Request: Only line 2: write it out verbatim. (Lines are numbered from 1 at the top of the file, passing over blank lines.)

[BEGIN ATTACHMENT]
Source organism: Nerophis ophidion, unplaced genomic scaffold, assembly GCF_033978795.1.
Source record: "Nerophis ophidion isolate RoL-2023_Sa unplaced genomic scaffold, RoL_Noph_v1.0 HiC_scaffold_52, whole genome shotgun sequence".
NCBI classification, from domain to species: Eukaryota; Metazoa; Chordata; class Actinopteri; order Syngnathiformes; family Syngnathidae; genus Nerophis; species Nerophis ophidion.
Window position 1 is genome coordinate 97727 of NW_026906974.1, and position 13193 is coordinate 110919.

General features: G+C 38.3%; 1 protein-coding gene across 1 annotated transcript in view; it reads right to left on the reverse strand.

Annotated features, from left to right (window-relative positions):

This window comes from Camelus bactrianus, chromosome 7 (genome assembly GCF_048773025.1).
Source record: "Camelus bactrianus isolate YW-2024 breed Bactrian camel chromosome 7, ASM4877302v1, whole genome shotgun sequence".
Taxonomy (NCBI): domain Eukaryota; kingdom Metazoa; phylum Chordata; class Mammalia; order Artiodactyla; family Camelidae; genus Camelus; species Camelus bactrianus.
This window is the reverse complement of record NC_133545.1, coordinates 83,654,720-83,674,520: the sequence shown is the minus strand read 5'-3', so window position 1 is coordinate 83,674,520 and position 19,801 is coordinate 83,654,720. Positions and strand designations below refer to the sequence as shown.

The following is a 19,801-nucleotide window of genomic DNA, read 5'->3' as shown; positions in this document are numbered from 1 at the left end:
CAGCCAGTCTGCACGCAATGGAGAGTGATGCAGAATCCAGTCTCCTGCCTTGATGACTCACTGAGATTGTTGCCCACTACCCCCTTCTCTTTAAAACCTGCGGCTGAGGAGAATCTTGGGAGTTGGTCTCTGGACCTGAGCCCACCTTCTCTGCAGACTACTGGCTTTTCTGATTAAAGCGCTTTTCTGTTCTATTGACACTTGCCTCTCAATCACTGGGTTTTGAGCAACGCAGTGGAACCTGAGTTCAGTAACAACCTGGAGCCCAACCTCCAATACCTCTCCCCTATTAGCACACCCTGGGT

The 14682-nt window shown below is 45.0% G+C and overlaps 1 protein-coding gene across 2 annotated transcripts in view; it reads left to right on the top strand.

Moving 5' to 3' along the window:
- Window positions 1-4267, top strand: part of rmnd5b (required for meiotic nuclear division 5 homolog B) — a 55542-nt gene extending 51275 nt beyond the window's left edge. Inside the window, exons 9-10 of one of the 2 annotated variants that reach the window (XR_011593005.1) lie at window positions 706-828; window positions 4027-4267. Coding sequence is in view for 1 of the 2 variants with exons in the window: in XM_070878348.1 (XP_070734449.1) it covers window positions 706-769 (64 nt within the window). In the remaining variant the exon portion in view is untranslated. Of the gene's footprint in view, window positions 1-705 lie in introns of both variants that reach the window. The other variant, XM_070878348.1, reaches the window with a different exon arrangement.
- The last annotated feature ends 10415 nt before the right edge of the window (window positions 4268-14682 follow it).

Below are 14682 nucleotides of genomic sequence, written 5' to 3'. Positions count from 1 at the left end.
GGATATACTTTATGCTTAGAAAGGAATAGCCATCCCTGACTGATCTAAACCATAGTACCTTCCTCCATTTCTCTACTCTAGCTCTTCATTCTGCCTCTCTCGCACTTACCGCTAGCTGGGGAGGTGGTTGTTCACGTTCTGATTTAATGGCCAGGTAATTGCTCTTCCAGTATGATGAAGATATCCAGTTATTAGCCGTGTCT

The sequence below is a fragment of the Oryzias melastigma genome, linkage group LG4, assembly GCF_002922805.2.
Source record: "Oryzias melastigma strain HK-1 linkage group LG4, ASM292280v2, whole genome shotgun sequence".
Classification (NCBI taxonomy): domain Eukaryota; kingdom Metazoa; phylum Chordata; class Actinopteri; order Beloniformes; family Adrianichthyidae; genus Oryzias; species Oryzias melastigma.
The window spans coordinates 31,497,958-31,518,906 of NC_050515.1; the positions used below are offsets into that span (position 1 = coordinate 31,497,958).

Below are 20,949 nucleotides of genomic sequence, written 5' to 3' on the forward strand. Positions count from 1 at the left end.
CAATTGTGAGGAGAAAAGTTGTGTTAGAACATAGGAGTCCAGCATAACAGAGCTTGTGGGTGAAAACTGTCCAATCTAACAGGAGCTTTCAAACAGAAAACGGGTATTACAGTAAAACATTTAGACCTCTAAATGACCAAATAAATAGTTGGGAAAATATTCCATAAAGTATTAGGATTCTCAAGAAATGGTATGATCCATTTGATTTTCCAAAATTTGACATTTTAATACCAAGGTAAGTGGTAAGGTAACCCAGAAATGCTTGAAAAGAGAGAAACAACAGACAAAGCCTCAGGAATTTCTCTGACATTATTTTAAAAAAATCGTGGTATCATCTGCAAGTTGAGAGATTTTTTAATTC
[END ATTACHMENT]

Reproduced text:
Source record: "Nerophis ophidion isolate RoL-2023_Sa unplaced genomic scaffold, RoL_Noph_v1.0 HiC_scaffold_52, whole genome shotgun sequence".